Liquidators administering the demise of Cryptopia, the New Zealand-based digital asset exchange, said they were making "good progress", but reconciliation of customer funds would still take some time.
The main problem for the Grant Thornton team wrapping up the defunct exchange's business was in determining the value of customer holdings. There were two main reasons for the time and complexity of the process, the administrator said in statement.
First, customers did not have individual wallets. Instead, Cryptopia held details of customer holdings in pooled coin wallets, making it near impossible to determine individual ownership using just the keys in the wallets. Second, no detailed reconciliation process between customer databases and the cryptoassets held in the wallets was ever completed.
The liquidators claim to have mode the funds to a "safe non-hacked enviroment" as a precaution, as the source of the security breach Cryptopia suffered hasn't yet been determined.
Cryptopia was founded in 2014 by Rob Dawson and Adam Clark, but on January 15 this year the exchange announced it had "suffered a security breach resulting in significant losses".
Indeed, hackers were able to access Cryptopia's wallets for three days, making away with ether and ERC20 tokens worth a total of around $16 million, according to data from New York blockchain company Elementus.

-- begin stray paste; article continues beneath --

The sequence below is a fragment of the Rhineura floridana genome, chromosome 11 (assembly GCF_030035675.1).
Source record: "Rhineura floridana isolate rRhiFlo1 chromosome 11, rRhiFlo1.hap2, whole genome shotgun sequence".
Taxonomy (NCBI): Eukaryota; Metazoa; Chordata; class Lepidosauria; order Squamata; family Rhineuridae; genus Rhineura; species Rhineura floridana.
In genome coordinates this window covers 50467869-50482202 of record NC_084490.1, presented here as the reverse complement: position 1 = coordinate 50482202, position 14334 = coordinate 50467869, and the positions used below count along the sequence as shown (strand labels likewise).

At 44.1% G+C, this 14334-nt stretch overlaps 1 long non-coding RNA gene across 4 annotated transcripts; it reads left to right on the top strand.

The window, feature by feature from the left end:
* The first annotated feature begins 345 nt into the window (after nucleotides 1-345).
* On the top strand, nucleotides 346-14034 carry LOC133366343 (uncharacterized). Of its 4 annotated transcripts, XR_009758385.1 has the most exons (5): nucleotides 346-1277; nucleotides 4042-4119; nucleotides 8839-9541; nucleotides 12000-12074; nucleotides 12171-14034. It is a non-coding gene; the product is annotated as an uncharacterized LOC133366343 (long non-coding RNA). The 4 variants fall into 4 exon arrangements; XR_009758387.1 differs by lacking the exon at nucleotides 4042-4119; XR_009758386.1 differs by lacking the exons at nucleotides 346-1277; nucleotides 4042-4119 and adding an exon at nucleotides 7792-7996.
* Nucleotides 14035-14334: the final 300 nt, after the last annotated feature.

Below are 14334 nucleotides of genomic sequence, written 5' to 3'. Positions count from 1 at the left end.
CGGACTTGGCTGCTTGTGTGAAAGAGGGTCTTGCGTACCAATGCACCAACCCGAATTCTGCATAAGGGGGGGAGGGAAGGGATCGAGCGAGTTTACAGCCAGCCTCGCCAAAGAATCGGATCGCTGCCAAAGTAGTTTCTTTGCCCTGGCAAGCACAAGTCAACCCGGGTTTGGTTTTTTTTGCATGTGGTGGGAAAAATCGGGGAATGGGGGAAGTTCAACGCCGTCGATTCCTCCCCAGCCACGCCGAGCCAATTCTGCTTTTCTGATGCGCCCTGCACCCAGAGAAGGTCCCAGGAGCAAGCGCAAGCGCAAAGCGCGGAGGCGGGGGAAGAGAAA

Elementus also determined that the hackers must have gained access to potentially thousands of private keys, given the large number of wallets hacked, leading some to suggest the attack was an inside job.
Grant Thornton said it was still determining whether it would be able to recover any of the cryptoassets that were stolen in the hacking attack. "This is a complex situation with cooperation needed from third parties," the administrator said. It added:
This process is well underway but will still take some time to complete. We are working to reconcile the accounts of over 900,000 customers, many holding multiple crypto-assets, millions of transactions and over 400 different crypto-assets. These must be reconciled one-by-one.
Furthermore, Grant Thornton said it would also require direction from the New Zealand courts before it could return cryptoassets to customers.
We have certain legal requirements and obligations both in New Zealand and internationally that liquidators must meet, such as Anti Money Laundering/Know Your Client requirements when considering any repayment or return of assets.
The liquidator said it would correspond with customers as to how the process would be completed and that it would continue to update them as further information comes to hand.